• The YJC was the largest and most consistent youth and parent voice pushing for the establishment and continued funding of Summer Night Lights in parks throughout the city.  The project has kept Parks Department recreation centers open until midnight for activities and youth jobs, proving that youth development is a cheaper and more effective solution to violence than suppression.
  8. Developed a platform and organizing strategy to end the School to Jail Track and worked with the L.A. Dignity in Schools Campaign to challenge truancy tickets, end truancy sweeps and create new policies for police in schools, including stopping an joint L.A. City Council and L.A. Unified School District initiative that would have allowed school police to issue truancy tickets on school grounds, ending the school police and LAPD issuing of tickets if youth are making an effort to attend school, and ending the use of fines in Los Angeles City for the first two tickets and capping all fines at $150.)  (Truancy tickets are $250 for the first ticket, $750 for the second and $900 for the third, and many youth ditch school in order to avoid the fines and police intimidation.  For some youth, truancy tickets also lead to a violation of Probation and lock-up.  In the fall of 2007, the YJC opened FREE LA High School to train youth in organizing and public policy development, and to serve as an alternative to incarceration and as a re-entry program for youth coming home from lock-ups.
  9. Served as the only youth voice on the Community Engagement Advisory Committee of the City Council’s Ad Hoc Committee on Gang Violence, and passed the first modern gang intervention model adopted by a City government in the U.S.
  10. The YJC contributed significantly to the defeat of Measure, A which would have significantly increased police suppression in Los Angeles, in addition to the defeat of Proposition 6.  Inn both instances, the YJC ran the largest field campaigns to get out the vote in Los Angeles.  (Authored by State Senator George Runner out of L.A. County, Proposition 6 represented the most expensive, punitive and far reaching criminal and juvenile injustice bill in the history of the United States – even given California’s recent history in passing Three Strikes and Prop 21.  If passed, Proposition 6 would have cost 1 billion the first year (in prison, jail and juvenile hall expansion plus prisons and law enforcement program costs, and 500 million every year after that for law enforcement and lock-up costs, plus guaranteed cost of living increases every year.  Because there was no new money identified for the initiative, the Proposition would have shifted money from education and human services.)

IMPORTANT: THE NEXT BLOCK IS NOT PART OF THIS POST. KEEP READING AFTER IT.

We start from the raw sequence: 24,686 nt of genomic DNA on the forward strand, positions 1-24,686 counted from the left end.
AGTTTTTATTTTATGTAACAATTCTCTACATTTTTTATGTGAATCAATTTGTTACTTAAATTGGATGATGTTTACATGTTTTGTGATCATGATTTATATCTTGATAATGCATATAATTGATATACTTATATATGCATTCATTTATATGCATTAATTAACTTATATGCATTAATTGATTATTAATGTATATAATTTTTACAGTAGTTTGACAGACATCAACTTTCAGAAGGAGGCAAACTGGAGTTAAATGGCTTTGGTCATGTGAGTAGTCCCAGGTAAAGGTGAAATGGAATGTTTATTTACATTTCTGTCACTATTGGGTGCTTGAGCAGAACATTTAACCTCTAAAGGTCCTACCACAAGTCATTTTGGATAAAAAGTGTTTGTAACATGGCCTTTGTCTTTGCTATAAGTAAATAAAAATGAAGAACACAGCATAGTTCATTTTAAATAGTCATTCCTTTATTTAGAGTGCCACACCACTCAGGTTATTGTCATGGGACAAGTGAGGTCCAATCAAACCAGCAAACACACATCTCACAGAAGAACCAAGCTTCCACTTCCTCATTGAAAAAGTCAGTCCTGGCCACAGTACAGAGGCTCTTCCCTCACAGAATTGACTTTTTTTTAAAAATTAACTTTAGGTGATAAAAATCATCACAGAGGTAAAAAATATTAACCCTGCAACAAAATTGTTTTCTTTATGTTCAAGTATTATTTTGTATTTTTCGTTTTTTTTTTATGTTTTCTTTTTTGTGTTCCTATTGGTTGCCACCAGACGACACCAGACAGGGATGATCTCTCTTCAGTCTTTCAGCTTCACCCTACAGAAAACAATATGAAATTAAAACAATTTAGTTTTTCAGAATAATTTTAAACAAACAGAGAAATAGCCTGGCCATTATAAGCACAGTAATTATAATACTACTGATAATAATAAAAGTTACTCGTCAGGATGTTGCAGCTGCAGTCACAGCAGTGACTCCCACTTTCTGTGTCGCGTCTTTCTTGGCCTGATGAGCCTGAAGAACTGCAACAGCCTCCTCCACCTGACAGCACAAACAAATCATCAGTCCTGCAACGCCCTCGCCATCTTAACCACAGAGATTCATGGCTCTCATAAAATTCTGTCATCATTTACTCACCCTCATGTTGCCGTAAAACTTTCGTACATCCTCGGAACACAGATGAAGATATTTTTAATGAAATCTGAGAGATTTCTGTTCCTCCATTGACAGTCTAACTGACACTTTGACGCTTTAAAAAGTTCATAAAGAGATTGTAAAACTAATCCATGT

11. The YJC exposed the lack of voting rights education, protection and enforcement within L.A. County’s juvenile halls and camps and the state’s CYA/DJJ youth prison facilities, and won opportunities for education, registration and absentee voting from the inside.
  12. Worked with Families to Amend California’s Three Strikes (FACTS) to establish the Fair Chance Project to support groups for people facing (in court) or already serving Life sentences in order to provide defendants/convicted people and their families court support, help with appeals, advocacy and preparation at Parole hearings, and organizing for increased opportunities, an end to mandatory minimums and fair sentencing.  The YJC’s court support, court monitoring,  and work to find and prep witnesses has resulted in fairer sentencing for dozens of youth, hung juries in two cases, and one acquittal.The YJC was also active in creating the L.A. chapter of All of Us Or None and has also been active in the local efforts in L.A., Compton and Inglewood to Ban the Box from employment applications.  (Compton has now banned the box!)
  13. Since the start, the YJC has pushed for an end to gang suppression policies – including gang databases, injunctions and enhancements in court – and in 2007 won the state’s first gang injunction exit process in an agreement between the L.A. City Council and City Attorney’s Office.  In 2011, the YJC worked to pass state law to implement a similar process throughout the state.  It was vetoed by Governor Brown.  The YJC is working to reintroduce another bill as well as legislation to guarantee right to notification, appeal, removal and resources for everyone on the CalGang database.